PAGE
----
It’s a fresh idea, at least for Americans. It has been debated for years in Europe though it is not in significant use there except for commercial trucks. In the U.S., three states are discussing it and the U.S. Congress is hearing proposals to fund trial programs.
The basic idea is to base the taxes needed to build and maintain roads on actual use of those roads instead of a flat per-gallon fee on fuel.
LaHood is not doing this casually. Our gas-tax system is failing. As vehicles get more fuel efficient, Americans are buying less fuel but driving more miles and wearing out the roads faster. Congress has to kick an extra $8 billion a year into the national road fund to make up for the shortfall. LaHood opposes raising the federal fuel tax during a recession.
So what are the options for making road maintenance self-funding?
LaHood, one of two Republicans in President Obama’s cabinet, notes two other options: more toll roads and more government-private business cooperation (which is a polite phrase for “toll road’).
Now that may be an orator’s trick to make a proposal sound more reasonable – kind of, “I suggest the gruel, but you could choose burned peanut shells or ground glass.”
But let’s cut LaHood some slack. Nobody wants to explore new tax methods.
We all hate fuel taxes. We hate toll roads. We hate per-mile taxes.
Which do we hate least?
The debate in EuropeEuropeans pay far higher fuel taxes than Americans, but most accept their governments’ argument that discouraging fuel use minimizes fuel imports. When my wife and I lived in Europe, we were often asked why Americans kept fuel taxes so low (and therefore greedily burned so much gasoline). I was sometimes tempted to reply, “because our government doesn’t restrict the mobility of its citizens.”
But maybe I shouldn’t criticize my former neighbors. Years of debate there will help the discussion here. For example, many Europeans called a proposal to equip cars with GPS devices that would beam position and time data to satellites so governments could bill them for road use an unnecessary intrusion on privacy. Some feared speeding tickets in the mail along with the road-use bill.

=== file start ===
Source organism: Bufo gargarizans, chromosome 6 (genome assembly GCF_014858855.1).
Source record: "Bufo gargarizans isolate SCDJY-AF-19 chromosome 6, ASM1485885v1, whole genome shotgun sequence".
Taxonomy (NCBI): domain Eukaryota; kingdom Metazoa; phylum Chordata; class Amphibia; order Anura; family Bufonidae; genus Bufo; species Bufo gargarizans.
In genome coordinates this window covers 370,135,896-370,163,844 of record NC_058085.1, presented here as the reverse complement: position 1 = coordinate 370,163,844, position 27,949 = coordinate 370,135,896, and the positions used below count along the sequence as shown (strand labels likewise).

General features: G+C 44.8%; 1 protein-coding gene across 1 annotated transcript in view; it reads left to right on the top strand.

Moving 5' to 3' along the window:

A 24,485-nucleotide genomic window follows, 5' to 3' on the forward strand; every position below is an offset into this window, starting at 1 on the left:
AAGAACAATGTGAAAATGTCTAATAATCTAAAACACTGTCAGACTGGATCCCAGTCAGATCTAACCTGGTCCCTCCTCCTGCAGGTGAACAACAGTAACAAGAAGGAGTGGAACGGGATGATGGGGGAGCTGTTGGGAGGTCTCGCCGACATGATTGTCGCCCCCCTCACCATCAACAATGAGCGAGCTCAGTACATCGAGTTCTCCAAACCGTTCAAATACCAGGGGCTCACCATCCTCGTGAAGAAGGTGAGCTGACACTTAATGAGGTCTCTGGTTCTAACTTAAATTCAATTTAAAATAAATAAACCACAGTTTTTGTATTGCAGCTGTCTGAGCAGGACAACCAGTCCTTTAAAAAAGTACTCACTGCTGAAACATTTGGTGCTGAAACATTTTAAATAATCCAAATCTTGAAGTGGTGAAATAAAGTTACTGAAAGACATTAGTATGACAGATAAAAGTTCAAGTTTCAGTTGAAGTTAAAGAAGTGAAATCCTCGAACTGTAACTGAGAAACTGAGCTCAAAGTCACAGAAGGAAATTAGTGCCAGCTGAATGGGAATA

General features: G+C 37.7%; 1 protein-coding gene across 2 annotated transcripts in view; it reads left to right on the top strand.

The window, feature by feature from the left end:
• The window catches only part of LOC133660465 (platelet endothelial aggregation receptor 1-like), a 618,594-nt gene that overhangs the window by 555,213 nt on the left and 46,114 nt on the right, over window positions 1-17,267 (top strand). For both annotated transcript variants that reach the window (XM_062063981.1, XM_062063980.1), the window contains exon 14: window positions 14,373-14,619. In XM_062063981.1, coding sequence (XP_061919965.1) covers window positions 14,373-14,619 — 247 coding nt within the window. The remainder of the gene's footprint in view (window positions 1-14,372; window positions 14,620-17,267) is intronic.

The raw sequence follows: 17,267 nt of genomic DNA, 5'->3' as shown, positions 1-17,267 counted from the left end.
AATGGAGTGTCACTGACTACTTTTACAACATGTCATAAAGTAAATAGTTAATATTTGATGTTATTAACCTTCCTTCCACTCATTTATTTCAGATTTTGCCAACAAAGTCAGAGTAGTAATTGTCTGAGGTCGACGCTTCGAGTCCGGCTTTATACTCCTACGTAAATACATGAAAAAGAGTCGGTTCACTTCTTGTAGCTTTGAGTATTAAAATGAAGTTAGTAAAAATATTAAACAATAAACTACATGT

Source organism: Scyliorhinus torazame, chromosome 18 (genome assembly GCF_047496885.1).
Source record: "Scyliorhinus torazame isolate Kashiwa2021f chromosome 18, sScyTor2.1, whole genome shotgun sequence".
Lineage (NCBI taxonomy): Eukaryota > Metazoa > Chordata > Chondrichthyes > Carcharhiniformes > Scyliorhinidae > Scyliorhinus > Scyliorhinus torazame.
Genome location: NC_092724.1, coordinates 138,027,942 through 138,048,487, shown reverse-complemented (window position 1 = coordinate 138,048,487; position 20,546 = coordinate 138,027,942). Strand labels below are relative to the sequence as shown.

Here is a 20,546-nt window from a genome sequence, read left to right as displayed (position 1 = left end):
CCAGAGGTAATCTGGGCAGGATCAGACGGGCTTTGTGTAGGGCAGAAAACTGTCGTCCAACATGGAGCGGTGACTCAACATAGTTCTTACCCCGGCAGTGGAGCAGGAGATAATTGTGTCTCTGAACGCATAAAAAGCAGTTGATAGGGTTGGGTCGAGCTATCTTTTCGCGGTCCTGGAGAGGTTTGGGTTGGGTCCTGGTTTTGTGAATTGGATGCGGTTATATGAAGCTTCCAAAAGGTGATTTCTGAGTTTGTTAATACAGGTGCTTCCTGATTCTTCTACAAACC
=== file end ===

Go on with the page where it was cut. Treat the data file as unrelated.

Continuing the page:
As a result, the technology being discussed in the U.S. still equips cars with GPS sensors, but the in-car device contains all the data and simply communicates the total amount due at payment points. That won’t soothe fears of police subpoenas to link cars to crime locations, but it eases the spy-in-the-sky concerns.
There are other objections to LaHood’s proposal. For one, if all vehicles pay the same fee per mile, the government removes the incentive to buy more fuel-efficient vehicles.
LaHood's uphill battleI applaud LaHood’s willingness to think outside the box. It’s time to review our options.
But I think LaHood’s initiative has a really uphill battle.
Americans are suspicious about changing tax laws. We fear it’s just another way of raising taxes. Too many of us have a memory like mine of when we lived near Chicago. Many of the expressways there had been financed by long-term revenue bonds, so going to work involved dropping 40 cents in coins into one, or several, toll-plaza baskets. The original deal had been free roadways after the bonds were paid off. Weeks before the bonds were paid, politicians changed the deal to “tolls pay for maintenance” -- and the tolls doubled.
Folks are also wary of social engineering. It's easy to slip the pet ideas of bureaucrats and special interests into new tax regimes. Road-tax proposals in Britain instantly drew add-on schemes: say, if people pay double to use the main highway between 7 and 9 a.m. then some will travel at a different time and congestion will ease.
And a per-mile tax creates new considerations. The gas tax is nearly invisible (yes, we know the price includes federal and state taxes. But do you know how much per gallon you pay? And per mile?). If I know it’s 5 cents a mile and my good-for-nothing brother is 200 miles away, will I pay an extra $20 plus gas to see him?
Then there’s just the press of business. With all the uproar over how stimulus packages are being spent, who has time for philosophy?
So good luck to LaHood on this one. If he can gather a consensus on a transportation tax, maybe he can help the United States develop a real energy policy.